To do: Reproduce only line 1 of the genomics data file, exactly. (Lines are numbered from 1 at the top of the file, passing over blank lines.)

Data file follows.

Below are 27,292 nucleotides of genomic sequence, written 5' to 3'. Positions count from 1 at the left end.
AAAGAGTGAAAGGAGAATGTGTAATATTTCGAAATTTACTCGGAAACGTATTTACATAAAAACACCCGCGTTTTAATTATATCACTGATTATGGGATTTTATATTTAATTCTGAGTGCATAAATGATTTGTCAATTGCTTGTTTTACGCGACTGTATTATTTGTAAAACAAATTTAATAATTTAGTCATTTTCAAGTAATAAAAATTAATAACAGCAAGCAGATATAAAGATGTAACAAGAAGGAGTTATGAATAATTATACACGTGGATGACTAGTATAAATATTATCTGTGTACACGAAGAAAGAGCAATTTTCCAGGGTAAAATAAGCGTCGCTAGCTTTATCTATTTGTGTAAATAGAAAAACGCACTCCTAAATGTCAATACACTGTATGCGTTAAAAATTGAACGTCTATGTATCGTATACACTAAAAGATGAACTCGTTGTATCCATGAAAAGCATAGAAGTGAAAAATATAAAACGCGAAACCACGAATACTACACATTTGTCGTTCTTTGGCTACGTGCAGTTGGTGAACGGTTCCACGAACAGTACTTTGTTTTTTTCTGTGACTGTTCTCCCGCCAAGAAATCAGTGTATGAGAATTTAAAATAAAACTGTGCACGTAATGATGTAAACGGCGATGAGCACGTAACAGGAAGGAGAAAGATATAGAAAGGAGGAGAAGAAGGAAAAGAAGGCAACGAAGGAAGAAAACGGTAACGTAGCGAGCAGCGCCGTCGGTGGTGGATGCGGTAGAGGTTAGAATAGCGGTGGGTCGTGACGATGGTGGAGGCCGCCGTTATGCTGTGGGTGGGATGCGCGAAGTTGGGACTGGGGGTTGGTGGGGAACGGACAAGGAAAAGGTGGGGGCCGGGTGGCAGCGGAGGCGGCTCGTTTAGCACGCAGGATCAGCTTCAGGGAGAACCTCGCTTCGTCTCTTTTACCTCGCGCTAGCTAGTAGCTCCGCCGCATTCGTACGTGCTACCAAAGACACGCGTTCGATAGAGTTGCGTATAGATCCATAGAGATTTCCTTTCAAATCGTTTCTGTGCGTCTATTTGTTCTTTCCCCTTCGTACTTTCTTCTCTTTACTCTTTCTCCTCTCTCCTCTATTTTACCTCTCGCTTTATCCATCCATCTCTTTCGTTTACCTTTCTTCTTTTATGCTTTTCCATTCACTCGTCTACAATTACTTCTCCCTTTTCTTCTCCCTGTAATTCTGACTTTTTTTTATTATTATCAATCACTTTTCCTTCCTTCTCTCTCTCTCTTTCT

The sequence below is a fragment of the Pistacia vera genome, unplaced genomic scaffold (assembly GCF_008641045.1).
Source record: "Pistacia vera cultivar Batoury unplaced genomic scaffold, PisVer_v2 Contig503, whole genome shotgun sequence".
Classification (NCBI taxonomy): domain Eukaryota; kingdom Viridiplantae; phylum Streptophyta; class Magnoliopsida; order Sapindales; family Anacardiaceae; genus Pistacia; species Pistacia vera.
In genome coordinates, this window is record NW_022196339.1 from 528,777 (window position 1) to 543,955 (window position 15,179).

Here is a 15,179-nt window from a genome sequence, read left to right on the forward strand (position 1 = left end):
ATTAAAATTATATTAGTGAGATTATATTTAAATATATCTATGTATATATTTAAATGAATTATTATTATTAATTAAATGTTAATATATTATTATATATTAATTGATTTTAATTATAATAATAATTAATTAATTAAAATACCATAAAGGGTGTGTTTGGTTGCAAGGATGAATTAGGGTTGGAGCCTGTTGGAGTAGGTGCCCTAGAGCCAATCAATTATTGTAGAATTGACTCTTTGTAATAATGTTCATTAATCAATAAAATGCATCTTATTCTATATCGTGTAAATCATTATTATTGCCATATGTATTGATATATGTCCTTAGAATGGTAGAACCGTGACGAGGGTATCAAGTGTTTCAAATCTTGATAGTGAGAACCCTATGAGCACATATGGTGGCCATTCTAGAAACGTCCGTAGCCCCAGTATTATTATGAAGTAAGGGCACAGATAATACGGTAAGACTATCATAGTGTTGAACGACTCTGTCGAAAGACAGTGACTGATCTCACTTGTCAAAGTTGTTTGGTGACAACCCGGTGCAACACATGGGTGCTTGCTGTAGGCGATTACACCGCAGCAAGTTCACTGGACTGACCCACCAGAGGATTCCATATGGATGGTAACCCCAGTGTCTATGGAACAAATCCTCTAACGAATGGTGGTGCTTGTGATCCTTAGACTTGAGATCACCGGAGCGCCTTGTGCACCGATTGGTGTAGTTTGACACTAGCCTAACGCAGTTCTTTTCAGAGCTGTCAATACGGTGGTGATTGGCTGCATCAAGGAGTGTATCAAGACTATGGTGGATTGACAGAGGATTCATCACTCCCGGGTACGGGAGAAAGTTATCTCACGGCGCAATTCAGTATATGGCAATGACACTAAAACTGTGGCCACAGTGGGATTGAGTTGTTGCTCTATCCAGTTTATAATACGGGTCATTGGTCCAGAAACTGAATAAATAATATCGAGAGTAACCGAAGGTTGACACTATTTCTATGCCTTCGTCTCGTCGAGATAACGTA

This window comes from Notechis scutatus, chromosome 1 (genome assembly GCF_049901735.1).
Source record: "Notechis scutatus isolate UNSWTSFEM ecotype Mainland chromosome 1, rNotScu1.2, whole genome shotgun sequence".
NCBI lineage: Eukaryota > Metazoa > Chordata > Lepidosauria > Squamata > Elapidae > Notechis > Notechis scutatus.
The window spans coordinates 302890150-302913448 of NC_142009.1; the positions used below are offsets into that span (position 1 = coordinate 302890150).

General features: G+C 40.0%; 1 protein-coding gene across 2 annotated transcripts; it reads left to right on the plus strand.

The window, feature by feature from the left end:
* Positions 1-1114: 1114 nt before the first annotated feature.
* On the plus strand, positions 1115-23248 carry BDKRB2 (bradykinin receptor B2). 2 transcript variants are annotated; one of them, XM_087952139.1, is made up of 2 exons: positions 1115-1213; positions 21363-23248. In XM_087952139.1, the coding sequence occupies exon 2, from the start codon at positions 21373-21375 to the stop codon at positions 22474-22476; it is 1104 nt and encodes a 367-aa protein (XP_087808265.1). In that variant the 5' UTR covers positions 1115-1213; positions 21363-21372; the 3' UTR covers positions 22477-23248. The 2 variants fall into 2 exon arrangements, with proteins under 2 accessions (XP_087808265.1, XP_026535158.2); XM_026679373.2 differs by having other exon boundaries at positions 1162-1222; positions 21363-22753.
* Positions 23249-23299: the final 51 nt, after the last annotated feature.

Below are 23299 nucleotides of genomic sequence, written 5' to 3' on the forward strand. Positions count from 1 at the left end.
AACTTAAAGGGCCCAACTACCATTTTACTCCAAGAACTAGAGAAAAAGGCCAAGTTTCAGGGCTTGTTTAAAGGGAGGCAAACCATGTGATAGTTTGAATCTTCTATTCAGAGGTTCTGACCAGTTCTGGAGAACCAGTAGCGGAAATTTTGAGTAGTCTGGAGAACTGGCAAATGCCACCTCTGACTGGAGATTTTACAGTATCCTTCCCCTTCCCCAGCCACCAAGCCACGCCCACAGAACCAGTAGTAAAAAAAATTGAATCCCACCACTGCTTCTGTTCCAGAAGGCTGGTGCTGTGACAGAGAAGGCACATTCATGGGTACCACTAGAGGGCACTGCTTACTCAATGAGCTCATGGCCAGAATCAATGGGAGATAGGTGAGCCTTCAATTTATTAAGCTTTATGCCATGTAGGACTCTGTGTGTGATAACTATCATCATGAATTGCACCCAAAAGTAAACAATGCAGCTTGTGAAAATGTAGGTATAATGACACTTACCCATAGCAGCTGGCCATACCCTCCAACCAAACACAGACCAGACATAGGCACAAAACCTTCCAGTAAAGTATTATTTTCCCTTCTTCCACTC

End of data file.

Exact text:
Below are 27,292 nucleotides of genomic sequence, written 5' to 3'. Positions count from 1 at the left end.